Return to the Torresen Marine Home Page

Top Six Teams Hold Position; Barkow Extends Lead

Shoreacres, Texas – Sally Barkow (Nashotah, Wis.) and her Team 7 crew took the gun in all three races today to solidify her total score of an impressive 14 points at US SAILING’s Rolex International Women’s Keelboat Championship. She and her crew – Debbie Capozzi, Annie Lush and Amanda Callahan – are a full 15 points ahead of second-placed Derby Anderson (Annapolis, Md.). Despite the shifty and tricky conditions on Galveston Bay, the top six boats maintained their leads established yesterday. With two races planned by Houston Yacht Club’s race committee for the 39-boat fleet tomorrow, it is looking like Barkow may add another champion’s title to her already impressive resume.

Close in third place is Cory Sertl (Rochester, N.Y.), who earned a second and a pair of eights in today’s races for a total 36 points. Further back are three skippers separated by a handful of points: Anna Tunnicliffe (Plantation, Fla.), Nicole Breault (Old Lyme, Conn.) and Dominique Provoyeur (Capetown, RSA).

For Provoyeur, sailing as Team Devonvale with Penny Alison, Kim Rew and Lara Dugas, today’s racing – scoring a 3-2-4 – was redemption for yesterday’s disappointing performance. “Yesterday’s racing didn’t go as well as we planned,” she said. “I had the worst start of my life,” said Provoyeur. “We were a minute late for the gun. It was really embarrassing. In the second race, we blew the tack off the jib and lost 10 places. Luckily the jibs in South Africa come with a cunningham eye so we used that as a sail tack.”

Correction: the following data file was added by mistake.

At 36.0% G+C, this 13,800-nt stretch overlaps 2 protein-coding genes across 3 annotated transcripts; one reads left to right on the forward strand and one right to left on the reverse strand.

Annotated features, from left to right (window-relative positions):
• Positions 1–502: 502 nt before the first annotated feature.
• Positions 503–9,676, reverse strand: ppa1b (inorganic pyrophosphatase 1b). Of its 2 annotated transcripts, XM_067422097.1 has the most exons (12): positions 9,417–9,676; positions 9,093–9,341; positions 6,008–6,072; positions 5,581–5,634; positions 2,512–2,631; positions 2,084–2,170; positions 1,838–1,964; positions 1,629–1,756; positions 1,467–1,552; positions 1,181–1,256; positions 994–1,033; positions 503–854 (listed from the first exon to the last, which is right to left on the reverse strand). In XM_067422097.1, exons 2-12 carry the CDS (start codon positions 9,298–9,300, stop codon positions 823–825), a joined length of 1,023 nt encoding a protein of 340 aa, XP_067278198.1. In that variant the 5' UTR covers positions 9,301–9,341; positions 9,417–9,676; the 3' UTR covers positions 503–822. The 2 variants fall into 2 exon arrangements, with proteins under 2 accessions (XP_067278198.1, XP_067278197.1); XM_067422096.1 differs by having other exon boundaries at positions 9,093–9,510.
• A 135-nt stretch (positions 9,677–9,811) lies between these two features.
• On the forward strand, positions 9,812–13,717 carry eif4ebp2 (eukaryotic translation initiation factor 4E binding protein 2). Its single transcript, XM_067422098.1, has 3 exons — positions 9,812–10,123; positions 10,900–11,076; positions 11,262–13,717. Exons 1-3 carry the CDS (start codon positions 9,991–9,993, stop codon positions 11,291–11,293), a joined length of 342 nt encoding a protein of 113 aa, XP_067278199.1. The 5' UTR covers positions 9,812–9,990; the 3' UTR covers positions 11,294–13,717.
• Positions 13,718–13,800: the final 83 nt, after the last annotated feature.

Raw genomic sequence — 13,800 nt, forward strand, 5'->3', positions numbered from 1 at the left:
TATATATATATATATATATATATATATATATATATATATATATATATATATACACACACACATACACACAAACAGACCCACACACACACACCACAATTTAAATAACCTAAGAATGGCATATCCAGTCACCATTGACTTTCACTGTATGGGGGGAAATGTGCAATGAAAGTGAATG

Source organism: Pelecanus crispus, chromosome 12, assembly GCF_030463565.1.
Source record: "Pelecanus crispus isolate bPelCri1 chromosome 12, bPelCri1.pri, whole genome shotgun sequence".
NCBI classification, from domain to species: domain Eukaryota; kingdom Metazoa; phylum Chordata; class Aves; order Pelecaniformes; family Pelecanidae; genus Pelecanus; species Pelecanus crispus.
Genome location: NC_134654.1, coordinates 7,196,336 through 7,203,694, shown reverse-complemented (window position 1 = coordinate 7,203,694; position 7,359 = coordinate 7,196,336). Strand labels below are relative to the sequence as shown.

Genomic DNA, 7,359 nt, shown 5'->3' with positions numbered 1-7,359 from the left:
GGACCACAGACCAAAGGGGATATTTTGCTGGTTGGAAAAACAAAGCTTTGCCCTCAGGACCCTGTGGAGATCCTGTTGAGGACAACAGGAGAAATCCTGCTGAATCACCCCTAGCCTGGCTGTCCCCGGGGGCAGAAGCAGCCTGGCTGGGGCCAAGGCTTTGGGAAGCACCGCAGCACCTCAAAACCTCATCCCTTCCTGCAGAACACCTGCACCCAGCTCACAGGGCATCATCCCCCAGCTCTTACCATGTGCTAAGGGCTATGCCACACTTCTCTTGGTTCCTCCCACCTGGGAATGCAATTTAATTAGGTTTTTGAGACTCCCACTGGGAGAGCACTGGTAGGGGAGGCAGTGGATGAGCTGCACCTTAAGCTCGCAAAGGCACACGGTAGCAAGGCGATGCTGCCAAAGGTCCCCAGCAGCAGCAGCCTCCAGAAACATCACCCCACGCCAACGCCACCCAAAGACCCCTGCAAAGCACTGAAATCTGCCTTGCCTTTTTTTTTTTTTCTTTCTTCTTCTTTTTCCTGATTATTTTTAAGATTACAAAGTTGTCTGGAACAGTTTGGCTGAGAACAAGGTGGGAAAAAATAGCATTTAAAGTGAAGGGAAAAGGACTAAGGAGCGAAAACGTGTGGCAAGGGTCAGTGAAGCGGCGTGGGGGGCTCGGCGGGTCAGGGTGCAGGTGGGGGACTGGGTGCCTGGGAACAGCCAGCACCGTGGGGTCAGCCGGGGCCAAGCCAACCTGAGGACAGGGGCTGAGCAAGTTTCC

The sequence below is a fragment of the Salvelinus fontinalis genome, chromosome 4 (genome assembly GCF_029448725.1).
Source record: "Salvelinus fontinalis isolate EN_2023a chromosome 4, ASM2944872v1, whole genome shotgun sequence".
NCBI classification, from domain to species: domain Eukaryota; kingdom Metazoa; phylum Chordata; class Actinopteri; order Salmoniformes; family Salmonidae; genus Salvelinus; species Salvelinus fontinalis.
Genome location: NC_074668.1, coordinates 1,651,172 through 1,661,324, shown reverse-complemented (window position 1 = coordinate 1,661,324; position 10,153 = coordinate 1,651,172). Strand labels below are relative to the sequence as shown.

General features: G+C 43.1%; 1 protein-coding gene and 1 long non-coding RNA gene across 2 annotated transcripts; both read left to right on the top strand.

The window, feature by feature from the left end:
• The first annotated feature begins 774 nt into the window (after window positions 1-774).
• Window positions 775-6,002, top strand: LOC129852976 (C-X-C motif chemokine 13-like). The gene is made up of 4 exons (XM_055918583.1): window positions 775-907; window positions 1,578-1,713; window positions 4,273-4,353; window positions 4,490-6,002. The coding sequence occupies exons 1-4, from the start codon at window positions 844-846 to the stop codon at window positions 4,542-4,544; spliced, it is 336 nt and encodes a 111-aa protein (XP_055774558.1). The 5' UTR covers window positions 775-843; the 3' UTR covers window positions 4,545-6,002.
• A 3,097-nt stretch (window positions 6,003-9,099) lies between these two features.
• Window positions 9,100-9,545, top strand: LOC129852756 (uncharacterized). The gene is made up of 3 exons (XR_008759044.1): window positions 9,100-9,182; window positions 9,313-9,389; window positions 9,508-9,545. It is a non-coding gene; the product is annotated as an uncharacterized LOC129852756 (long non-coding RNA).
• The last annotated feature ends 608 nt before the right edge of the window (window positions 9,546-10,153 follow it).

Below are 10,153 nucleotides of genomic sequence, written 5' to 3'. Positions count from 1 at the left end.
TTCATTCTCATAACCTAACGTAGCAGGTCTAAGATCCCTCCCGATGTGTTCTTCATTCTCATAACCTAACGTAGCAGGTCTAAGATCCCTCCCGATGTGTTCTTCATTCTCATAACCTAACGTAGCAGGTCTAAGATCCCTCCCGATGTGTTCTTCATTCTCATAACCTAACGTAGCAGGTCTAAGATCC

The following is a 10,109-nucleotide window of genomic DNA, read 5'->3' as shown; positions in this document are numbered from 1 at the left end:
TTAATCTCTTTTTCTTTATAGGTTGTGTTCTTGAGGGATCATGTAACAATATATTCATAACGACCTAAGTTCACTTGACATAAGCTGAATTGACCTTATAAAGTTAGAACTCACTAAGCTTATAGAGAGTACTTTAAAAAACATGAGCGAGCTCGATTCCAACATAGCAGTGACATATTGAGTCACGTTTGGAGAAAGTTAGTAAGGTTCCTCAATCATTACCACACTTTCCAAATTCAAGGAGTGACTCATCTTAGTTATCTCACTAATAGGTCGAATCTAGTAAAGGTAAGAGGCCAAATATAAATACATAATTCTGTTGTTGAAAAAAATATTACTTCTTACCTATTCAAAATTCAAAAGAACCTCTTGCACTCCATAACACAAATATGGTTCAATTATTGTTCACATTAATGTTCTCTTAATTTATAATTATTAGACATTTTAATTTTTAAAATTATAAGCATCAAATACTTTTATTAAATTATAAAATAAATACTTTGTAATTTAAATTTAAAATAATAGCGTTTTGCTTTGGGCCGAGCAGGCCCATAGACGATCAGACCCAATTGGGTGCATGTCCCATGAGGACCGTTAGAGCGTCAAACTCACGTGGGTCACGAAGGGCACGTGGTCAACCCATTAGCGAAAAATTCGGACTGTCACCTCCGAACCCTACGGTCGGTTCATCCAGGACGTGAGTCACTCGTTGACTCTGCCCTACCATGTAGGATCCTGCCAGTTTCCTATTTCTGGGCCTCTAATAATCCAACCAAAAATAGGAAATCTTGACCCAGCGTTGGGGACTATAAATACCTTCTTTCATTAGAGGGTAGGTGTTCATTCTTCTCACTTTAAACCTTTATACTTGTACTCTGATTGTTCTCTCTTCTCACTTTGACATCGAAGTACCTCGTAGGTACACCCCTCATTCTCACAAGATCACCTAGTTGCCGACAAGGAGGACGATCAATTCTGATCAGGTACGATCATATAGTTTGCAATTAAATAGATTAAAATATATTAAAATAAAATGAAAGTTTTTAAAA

Getting the right combination of factors helped the team maintain its overall spot. “In today’s first race, it was a little bit tricky for us, a little switchy,” said Provoyeur. “We managed to position ourselves in the fleet and play the shifts particularly well. We hung in there in the last race and tried to stay in touch with the fleet. We had good boat speed and got a jump on the fleet early on. We just covered, actually on the second beats of both races we stayed in touch with the boats in front of us.”

The Devonvale team brought sails from South Africa to use as their charter boat fee. “We get to use them, and then they stay on the boat when we leave,” she said. “So it works for us too. The owners are happy they get to try a new suit of sails form South Africa. Often they use Quantum sails and not North, so they get a variety and get to try them.”

Going into tomorrow, the Olympic hopeful has a plan. “In the first race, we’ll sail as we have been and get our best results,” she said. “After the first race, we’ll see how it goes. We’ll do a quick tally of the points and if we can cover someone in the fleet we will.”